From the foregoing factual milieu, We find no convincing ground to apply the policy of liberality. Appellant's counsel advanced no plausible justification why he failed to submit the Pre-Trial Brief the court a quo had directed him in its Preliminary Pre-Trial Order. Lenient as it was, the court a quo still gave appellant's counsel a chance albeit with the condition that he submit a Medical Certificate. Unfortunately, he failed to comply. That the subject Medical Certificate is dated 6 September 2004 did not escape Our attention. Verily, We find it perplexing why it was never attached to the Omnibus Motion dated 8 September 2004 or it was ever mentioned therein. As a practicing lawyer, appellant's counsel is aware that any claim of illness must be substantiated by a Medical Certificate. Likewise, We note that appellant's counsel was given five days from 9 September 2004 within which to submit the Medical Certificate in question. Interestingly, counsel was mum about the impossibility of his compliance because he left his records in Sta. Cruz, Zambales during the time he was ill. It was only on 13 October 2004 or 34 days after 9 September 2004 that he informed the court a quo the reason for his non-compliance. Under such factualness the court a quo unerringly denied the Omnibus Motion and subsequent Motion for Reconsideration with Compliance treating the latter as a Second Motion for Reconsideration prohibited under the Rules.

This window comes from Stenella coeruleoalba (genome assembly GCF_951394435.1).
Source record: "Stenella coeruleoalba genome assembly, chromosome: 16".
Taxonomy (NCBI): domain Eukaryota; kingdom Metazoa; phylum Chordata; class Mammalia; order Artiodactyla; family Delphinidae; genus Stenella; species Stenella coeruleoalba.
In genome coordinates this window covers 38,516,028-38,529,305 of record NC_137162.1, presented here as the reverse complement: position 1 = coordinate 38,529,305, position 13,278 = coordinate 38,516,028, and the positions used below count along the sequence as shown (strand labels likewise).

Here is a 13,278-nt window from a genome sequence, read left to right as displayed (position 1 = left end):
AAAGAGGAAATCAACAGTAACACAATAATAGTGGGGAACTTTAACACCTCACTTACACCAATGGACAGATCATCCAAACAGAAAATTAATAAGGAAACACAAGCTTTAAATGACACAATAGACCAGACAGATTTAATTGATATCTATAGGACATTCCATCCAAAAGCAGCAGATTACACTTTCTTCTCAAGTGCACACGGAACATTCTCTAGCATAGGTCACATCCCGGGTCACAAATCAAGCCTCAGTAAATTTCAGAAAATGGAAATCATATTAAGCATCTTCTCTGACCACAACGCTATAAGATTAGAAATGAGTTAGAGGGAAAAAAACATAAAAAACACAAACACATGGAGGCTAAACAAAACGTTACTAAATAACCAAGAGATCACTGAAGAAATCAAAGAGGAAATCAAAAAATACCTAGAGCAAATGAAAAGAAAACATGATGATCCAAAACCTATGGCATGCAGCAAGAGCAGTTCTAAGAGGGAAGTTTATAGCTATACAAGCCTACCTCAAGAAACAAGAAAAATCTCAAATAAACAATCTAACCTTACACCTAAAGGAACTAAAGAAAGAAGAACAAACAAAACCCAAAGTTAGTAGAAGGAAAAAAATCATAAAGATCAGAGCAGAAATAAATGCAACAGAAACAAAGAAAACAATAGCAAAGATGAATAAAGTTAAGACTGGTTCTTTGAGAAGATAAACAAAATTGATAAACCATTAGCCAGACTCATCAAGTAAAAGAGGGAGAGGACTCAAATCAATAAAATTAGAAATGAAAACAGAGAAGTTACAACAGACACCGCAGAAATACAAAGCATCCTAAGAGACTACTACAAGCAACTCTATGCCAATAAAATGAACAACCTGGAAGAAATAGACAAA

xxx    xxx    xxx"[30]

Pointedly, Ultra Mar's counsel repeatedly moved for the postponement of the pre-trial conference, and yet still failed to appear. Litigants and counsels are reminded time and again that a motion for postponement is a privilege and not a right. The grant or denial of a motion for postponement is a matter that is addressed to the sound discretion of the trial court. As the Court consistently affirms, an order declaring a party to have waived the right to present evidence for performing dilatory actions upholds the trial court's duty to ensure that trial proceeds despite the deliberate delay and refusal to proceed on the part of one party.[31]

Clearly then, the justifications advanced by Ultra Mar's counsel for its repeated failure to comply with the RTC's Order to appear at the Pre-Trial Conference, to submit the Pre-Trial Brief and to present the supporting Medical Certificate do not constitute a valid cause to excuse such non-compliance.

Ultra Mar would nevertheless point an accusing finger at its counsel for the latter's gross negligence. However, nothing is more settled than the rule that the negligence and mistakes of a counsel are binding on the client.

The rationale for this rule is reiterated in the case of Lagua  v. Court of Appeals[32]: